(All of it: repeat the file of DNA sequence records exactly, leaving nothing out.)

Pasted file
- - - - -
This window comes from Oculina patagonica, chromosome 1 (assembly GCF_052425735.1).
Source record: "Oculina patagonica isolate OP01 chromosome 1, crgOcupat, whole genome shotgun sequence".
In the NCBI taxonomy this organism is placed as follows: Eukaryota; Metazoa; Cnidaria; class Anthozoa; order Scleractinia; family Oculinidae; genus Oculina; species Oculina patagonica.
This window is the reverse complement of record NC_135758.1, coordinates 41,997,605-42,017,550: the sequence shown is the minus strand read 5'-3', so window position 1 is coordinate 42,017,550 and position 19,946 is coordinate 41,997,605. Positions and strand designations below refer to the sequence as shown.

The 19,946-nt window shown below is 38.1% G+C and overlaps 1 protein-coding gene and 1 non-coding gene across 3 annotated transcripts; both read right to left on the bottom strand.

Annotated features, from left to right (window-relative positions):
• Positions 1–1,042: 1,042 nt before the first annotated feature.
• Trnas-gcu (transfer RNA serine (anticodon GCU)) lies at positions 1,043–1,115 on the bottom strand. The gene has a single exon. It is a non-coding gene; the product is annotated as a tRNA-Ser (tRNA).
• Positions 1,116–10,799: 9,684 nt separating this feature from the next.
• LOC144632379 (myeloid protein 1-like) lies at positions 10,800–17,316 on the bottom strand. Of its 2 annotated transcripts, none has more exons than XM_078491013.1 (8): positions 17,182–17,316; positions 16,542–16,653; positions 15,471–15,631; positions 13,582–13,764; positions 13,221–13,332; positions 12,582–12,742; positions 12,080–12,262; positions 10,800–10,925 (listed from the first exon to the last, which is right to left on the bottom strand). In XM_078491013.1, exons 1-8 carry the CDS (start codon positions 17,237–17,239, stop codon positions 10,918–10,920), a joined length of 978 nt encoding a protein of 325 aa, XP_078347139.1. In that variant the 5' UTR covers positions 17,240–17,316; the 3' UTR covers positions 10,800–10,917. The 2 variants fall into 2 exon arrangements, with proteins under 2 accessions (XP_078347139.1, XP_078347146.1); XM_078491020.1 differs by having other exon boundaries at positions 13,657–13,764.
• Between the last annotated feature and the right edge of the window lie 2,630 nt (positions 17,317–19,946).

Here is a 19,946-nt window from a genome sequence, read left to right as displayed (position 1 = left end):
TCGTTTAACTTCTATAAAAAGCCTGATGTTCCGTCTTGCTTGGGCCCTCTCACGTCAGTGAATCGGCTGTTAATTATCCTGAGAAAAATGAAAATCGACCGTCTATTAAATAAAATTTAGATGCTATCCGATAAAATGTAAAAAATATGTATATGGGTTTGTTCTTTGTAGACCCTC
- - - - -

This window comes from Oculina patagonica, chromosome 1 (assembly GCF_052425735.1).
Source record: "Oculina patagonica isolate OP01 chromosome 1, crgOcupat, whole genome shotgun sequence".
In the NCBI taxonomy this organism is placed as follows: Eukaryota; Metazoa; Cnidaria; class Anthozoa; order Scleractinia; family Oculinidae; genus Oculina; species Oculina patagonica.
This window is the reverse complement of record NC_135758.1, coordinates 41,997,605-42,017,550: the sequence shown is the minus strand read 5'-3', so window position 1 is coordinate 42,017,550 and position 19,946 is coordinate 41,997,605. Positions and strand designations below refer to the sequence as shown.

The 19,946-nt window shown below is 38.1% G+C and overlaps 1 protein-coding gene and 1 non-coding gene across 3 annotated transcripts; both read right to left on the bottom strand.

Annotated features, from left to right (window-relative positions):
• Positions 1–1,042: 1,042 nt before the first annotated feature.
• Trnas-gcu (transfer RNA serine (anticodon GCU)) lies at positions 1,043–1,115 on the bottom strand. The gene has a single exon. It is a non-coding gene; the product is annotated as a tRNA-Ser (tRNA).
• Positions 1,116–10,799: 9,684 nt separating this feature from the next.
• LOC144632379 (myeloid protein 1-like) lies at positions 10,800–17,316 on the bottom strand. Of its 2 annotated transcripts, none has more exons than XM_078491013.1 (8): positions 17,182–17,316; positions 16,542–16,653; positions 15,471–15,631; positions 13,582–13,764; positions 13,221–13,332; positions 12,582–12,742; positions 12,080–12,262; positions 10,800–10,925 (listed from the first exon to the last, which is right to left on the bottom strand). In XM_078491013.1, exons 1-8 carry the CDS (start codon positions 17,237–17,239, stop codon positions 10,918–10,920), a joined length of 978 nt encoding a protein of 325 aa, XP_078347139.1. In that variant the 5' UTR covers positions 17,240–17,316; the 3' UTR covers positions 10,800–10,917. The 2 variants fall into 2 exon arrangements, with proteins under 2 accessions (XP_078347139.1, XP_078347146.1); XM_078491020.1 differs by having other exon boundaries at positions 13,657–13,764.
• Between the last annotated feature and the right edge of the window lie 2,630 nt (positions 17,317–19,946).

Here is a 19,946-nt window from a genome sequence, read left to right as displayed (position 1 = left end):
TCGTTTAACTTCTATAAAAAGCCTGATGTTCCGTCTTGCTTGGGCCCTCTCACGTCAGTGAATCGGCTGTTAATTATCCTGAGAAAAATGAAAATCGACCGTCTATTAAATAAAATTTAGATGCTATCCGATAAAATGTAAAAAATATGTATATGGGTTTGTTCTTTGTAGACCCTC